Why? Sonographer experience with the exam is variable. The practice handles approximately 15 cases of pediatric appendicitis each month among its three hospitals; the relatively low volume makes it challenging to build a knowledge base among sonographers and develop surgical confidence in the model. Although some experienced sonographers are quite adept with the exam, it is difficult to perform. If a less experienced sonographer performs the exam, the radiologist may need to repeat it to resolve remaining questions. This potential quality issue instigates a logistical challenge.

The practice staffs radiologists at each hospital during regular business hours, so a physician could be on hand to complete the study. But nights and weekends are a different story. On-call radiologists read images from a central reading center connected to the three hospitals by fiber optics. One hospital is located 22 miles from the reading center, and it’s problematic for the physician to travel that distance to confirm whether or not a patient’s appendix is inflamed. In addition, if ultrasound were provided during the day but not evenings or weekends, it might expose the practice to medico-legal risk, because it would mean delivering two standards of care depending on the time of day.

CT for suspected pediatric appendicitis is considerably less problematic. It’s standardized, and answers surgeons’ questions with reasonable certainty, says Thorwarth.

Smart strategies

Catawba Radiological Associates has been able to trim CT utilization in some cases. “We try to make clinicians aware of repeat patients.” Young adolescent females may present with recurrent abdominal pain that mimics appendicitis. “We try to encourage emergency physicians to consider pelvic ultrasound first in that population.”

If a patient visits the same hospital more than once, the physician may be able to use the patient’s history in the EMR to resolve the pain. However, the N.C. region lacks a common EMR, so when patients shift between emergency rooms, physicians lose access to the patient’s chart. Thorwarth envisions that this hurdle may be overcome if local providers join the RSNA Image Share project, which would provide the capability to access imaging records from any participating site.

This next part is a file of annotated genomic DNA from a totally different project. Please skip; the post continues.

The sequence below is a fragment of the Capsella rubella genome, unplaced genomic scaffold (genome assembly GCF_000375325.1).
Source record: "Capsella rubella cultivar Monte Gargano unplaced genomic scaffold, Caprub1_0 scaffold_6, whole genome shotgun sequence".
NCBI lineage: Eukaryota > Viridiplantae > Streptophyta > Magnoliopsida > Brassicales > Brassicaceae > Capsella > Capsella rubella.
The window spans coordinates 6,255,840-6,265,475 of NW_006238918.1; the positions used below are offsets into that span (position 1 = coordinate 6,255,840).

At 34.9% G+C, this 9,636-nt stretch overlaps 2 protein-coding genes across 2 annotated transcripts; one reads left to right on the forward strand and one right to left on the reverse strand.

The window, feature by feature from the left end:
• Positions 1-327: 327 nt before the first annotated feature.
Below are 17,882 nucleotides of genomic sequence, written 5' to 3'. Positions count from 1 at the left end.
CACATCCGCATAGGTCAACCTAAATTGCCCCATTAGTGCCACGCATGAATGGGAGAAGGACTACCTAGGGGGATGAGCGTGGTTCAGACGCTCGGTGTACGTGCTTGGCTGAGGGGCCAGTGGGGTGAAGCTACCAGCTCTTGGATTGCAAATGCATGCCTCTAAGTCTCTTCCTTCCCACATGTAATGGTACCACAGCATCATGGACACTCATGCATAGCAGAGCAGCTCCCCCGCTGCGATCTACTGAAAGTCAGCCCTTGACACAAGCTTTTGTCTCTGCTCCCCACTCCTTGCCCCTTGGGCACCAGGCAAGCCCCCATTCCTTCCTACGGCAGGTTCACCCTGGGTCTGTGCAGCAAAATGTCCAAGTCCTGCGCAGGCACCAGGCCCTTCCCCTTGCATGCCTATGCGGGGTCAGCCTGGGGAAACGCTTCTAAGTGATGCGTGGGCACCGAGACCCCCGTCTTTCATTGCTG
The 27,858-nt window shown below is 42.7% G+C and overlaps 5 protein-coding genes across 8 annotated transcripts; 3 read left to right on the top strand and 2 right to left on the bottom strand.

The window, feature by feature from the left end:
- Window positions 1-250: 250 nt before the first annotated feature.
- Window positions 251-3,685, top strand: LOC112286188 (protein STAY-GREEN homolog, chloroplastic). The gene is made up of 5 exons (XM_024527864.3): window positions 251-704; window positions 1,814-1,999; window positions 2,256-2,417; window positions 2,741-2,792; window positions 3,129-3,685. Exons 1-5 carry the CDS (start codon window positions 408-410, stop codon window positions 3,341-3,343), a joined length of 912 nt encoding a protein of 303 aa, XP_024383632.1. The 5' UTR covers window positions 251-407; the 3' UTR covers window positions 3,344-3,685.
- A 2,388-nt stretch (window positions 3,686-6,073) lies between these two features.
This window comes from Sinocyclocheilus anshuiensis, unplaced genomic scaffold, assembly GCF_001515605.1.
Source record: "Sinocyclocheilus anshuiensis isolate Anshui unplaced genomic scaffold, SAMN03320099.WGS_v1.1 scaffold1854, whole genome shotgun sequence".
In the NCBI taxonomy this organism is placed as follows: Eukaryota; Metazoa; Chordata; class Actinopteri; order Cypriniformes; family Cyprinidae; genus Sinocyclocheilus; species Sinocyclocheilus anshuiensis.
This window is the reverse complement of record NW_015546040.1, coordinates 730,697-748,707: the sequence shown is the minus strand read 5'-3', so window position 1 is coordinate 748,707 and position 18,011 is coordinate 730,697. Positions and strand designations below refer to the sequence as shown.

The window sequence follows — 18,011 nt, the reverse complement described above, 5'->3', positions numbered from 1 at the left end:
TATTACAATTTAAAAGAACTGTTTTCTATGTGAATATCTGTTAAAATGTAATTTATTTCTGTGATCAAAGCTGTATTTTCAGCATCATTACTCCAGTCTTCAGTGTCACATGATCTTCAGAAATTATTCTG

There are other ways to address some barriers to radiation exposure among pediatric patients. Training allowances, particularly for CT technologists and sonographers, often seem like an easy target for budget cuts. “Technologists play a critical role. They are the last person who can make an impact on radiation exposure,” says Greg Morrison, COO of the American Society of Radiologic Technologists.  

Radiology practices may have less control over other solutions. Take, for example, iterative reconstruction, which can deliver a 40 percent dose reduction while maintaining diagnostic quality. When compared with filtered back projection, iterative reconstruction dropped dose from an average 6.9 mGy to 3.7 mGy for chest CT exams, and 8.1 mGy to 5.0 mGy for abdominal CT studies, according to a study published in the May issue of Radiology.

However, reductions in technical component reimbursement have tied facilities’ hands, says Thorwarth. “Hospitals don’t have the capital to make upgrades or purchase new scanners that would allow these new technologies to be [more widely deployed].” Instead, the practice stresses ongoing communication between radiologists and technologists to maintain focus on radiation safety.

Best practices: The Image Gently model

Image Gently, a global campaign to child-size radiation exposure, is the poster child for reduced radiation exposure and parent communication.

In the wake of the study published in The Lancet in June, Image Gently responded with an online letter to parents, outlining the roles of parents, physicians and regulatory agencies and attempting to put concerns in context.

The effort exemplifies the approach the organization has taken. Image Gently tries to reduce barriers to communication between providers and parents, allowing access to free pamphlets and imaging record cards for hospitals and imaging practices. “There is no need to re-invent the wheel at every hospital,” says Goske. Radiology providers can access and print all of the campaign’s materials from its website.

Catawba Radiological Associates provides printed educational materials from Image Gently for parents and shares a link to its website, so parents can review the information as they schedule elective exams for their children. Most importantly, radiologists make themselves available to answer parents’ concerns if needed.  

“Sharing information with parents prior to the exam, and offering them an opportunity to ask questions reduces their anxiety,” says Goske, who recommends straightforward communication that avoids scientific terminology.

In many cases, technologists can answer general questions about precautions and pediatric protocols; creating a script to empower technologists to answer standard questions can save time and help ensure consistency. However, they should know that radiologists, physicists or the radiation safety officer is available to answer questions when needed, says Morrison.

CT will continue to evolve. Technical developments will drop exposure to the sub mSv level. “The goal is to reduce dose to the same level as an abdominal x-ray,” says Goske. However, as CT develops, the cure for growing pains remains constant: A comprehensive commitment to patient safety, parent communication and diagnostic confidence.